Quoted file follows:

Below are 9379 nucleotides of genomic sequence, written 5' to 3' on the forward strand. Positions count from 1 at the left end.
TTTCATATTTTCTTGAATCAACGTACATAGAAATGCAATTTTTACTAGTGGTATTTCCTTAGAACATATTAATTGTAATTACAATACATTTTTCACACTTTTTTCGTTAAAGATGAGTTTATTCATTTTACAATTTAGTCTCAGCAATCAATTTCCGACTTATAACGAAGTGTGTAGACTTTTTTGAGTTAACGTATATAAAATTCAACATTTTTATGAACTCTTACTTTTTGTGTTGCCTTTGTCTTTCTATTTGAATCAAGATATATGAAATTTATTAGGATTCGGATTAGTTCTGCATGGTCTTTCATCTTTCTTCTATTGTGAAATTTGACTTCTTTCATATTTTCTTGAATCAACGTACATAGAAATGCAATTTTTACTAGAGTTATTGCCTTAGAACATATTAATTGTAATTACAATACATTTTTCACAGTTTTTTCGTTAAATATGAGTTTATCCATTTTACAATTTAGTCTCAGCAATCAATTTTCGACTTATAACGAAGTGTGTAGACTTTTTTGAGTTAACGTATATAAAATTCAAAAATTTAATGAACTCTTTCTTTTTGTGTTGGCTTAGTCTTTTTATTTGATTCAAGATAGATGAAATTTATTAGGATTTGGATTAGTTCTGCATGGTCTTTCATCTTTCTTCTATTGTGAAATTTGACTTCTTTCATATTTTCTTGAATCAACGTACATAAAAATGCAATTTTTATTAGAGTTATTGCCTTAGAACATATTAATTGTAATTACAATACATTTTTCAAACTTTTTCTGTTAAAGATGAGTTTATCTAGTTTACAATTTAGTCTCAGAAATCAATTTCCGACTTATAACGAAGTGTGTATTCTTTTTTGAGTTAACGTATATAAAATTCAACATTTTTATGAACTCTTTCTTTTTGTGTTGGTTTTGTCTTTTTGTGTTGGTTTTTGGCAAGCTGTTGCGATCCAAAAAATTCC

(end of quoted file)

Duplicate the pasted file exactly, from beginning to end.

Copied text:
Below are 9379 nucleotides of genomic sequence, written 5' to 3' on the forward strand. Positions count from 1 at the left end.
TTTCATATTTTCTTGAATCAACGTACATAGAAATGCAATTTTTACTAGTGGTATTTCCTTAGAACATATTAATTGTAATTACAATACATTTTTCACACTTTTTTCGTTAAAGATGAGTTTATTCATTTTACAATTTAGTCTCAGCAATCAATTTCCGACTTATAACGAAGTGTGTAGACTTTTTTGAGTTAACGTATATAAAATTCAACATTTTTATGAACTCTTACTTTTTGTGTTGCCTTTGTCTTTCTATTTGAATCAAGATATATGAAATTTATTAGGATTCGGATTAGTTCTGCATGGTCTTTCATCTTTCTTCTATTGTGAAATTTGACTTCTTTCATATTTTCTTGAATCAACGTACATAGAAATGCAATTTTTACTAGAGTTATTGCCTTAGAACATATTAATTGTAATTACAATACATTTTTCACAGTTTTTTCGTTAAATATGAGTTTATCCATTTTACAATTTAGTCTCAGCAATCAATTTTCGACTTATAACGAAGTGTGTAGACTTTTTTGAGTTAACGTATATAAAATTCAAAAATTTAATGAACTCTTTCTTTTTGTGTTGGCTTAGTCTTTTTATTTGATTCAAGATAGATGAAATTTATTAGGATTTGGATTAGTTCTGCATGGTCTTTCATCTTTCTTCTATTGTGAAATTTGACTTCTTTCATATTTTCTTGAATCAACGTACATAAAAATGCAATTTTTATTAGAGTTATTGCCTTAGAACATATTAATTGTAATTACAATACATTTTTCAAACTTTTTCTGTTAAAGATGAGTTTATCTAGTTTACAATTTAGTCTCAGAAATCAATTTCCGACTTATAACGAAGTGTGTATTCTTTTTTGAGTTAACGTATATAAAATTCAACATTTTTATGAACTCTTTCTTTTTGTGTTGGTTTTGTCTTTTTGTGTTGGTTTTTGGCAAGCTGTTGCGATCCAAAAAATTCC